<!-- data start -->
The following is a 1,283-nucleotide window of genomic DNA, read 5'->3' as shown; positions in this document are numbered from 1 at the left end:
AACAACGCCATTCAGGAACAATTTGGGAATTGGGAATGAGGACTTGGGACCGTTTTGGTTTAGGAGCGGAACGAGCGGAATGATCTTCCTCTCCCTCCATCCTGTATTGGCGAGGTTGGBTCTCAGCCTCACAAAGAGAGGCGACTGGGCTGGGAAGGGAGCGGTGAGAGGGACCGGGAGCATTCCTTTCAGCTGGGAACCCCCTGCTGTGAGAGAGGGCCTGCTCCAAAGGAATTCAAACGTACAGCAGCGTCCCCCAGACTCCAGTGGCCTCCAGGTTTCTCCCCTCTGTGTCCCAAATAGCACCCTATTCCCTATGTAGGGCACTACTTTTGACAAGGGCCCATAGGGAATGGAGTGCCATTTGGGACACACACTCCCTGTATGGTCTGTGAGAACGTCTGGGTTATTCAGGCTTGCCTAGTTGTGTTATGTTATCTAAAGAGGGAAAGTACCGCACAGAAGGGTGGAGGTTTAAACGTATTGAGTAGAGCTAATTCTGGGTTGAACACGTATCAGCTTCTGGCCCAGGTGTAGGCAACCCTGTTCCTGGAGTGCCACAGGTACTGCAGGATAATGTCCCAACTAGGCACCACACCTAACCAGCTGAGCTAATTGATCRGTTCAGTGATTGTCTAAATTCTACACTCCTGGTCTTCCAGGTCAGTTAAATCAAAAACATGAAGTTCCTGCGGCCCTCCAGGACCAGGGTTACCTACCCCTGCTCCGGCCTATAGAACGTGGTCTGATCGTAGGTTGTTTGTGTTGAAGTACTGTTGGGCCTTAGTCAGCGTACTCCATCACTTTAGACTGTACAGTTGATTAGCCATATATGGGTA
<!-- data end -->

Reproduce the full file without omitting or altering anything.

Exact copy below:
The following is a 1,283-nucleotide window of genomic DNA, read 5'->3' as shown; positions in this document are numbered from 1 at the left end:
AACAACGCCATTCAGGAACAATTTGGGAATTGGGAATGAGGACTTGGGACCGTTTTGGTTTAGGAGCGGAACGAGCGGAATGATCTTCCTCTCCCTCCATCCTGTATTGGCGAGGTTGGBTCTCAGCCTCACAAAGAGAGGCGACTGGGCTGGGAAGGGAGCGGTGAGAGGGACCGGGAGCATTCCTTTCAGCTGGGAACCCCCTGCTGTGAGAGAGGGCCTGCTCCAAAGGAATTCAAACGTACAGCAGCGTCCCCCAGACTCCAGTGGCCTCCAGGTTTCTCCCCTCTGTGTCCCAAATAGCACCCTATTCCCTATGTAGGGCACTACTTTTGACAAGGGCCCATAGGGAATGGAGTGCCATTTGGGACACACACTCCCTGTATGGTCTGTGAGAACGTCTGGGTTATTCAGGCTTGCCTAGTTGTGTTATGTTATCTAAAGAGGGAAAGTACCGCACAGAAGGGTGGAGGTTTAAACGTATTGAGTAGAGCTAATTCTGGGTTGAACACGTATCAGCTTCTGGCCCAGGTGTAGGCAACCCTGTTCCTGGAGTGCCACAGGTACTGCAGGATAATGTCCCAACTAGGCACCACACCTAACCAGCTGAGCTAATTGATCRGTTCAGTGATTGTCTAAATTCTACACTCCTGGTCTTCCAGGTCAGTTAAATCAAAAACATGAAGTTCCTGCGGCCCTCCAGGACCAGGGTTACCTACCCCTGCTCCGGCCTATAGAACGTGGTCTGATCGTAGGTTGTTTGTGTTGAAGTACTGTTGGGCCTTAGTCAGCGTACTCCATCACTTTAGACTGTACAGTTGATTAGCCATATATGGGTA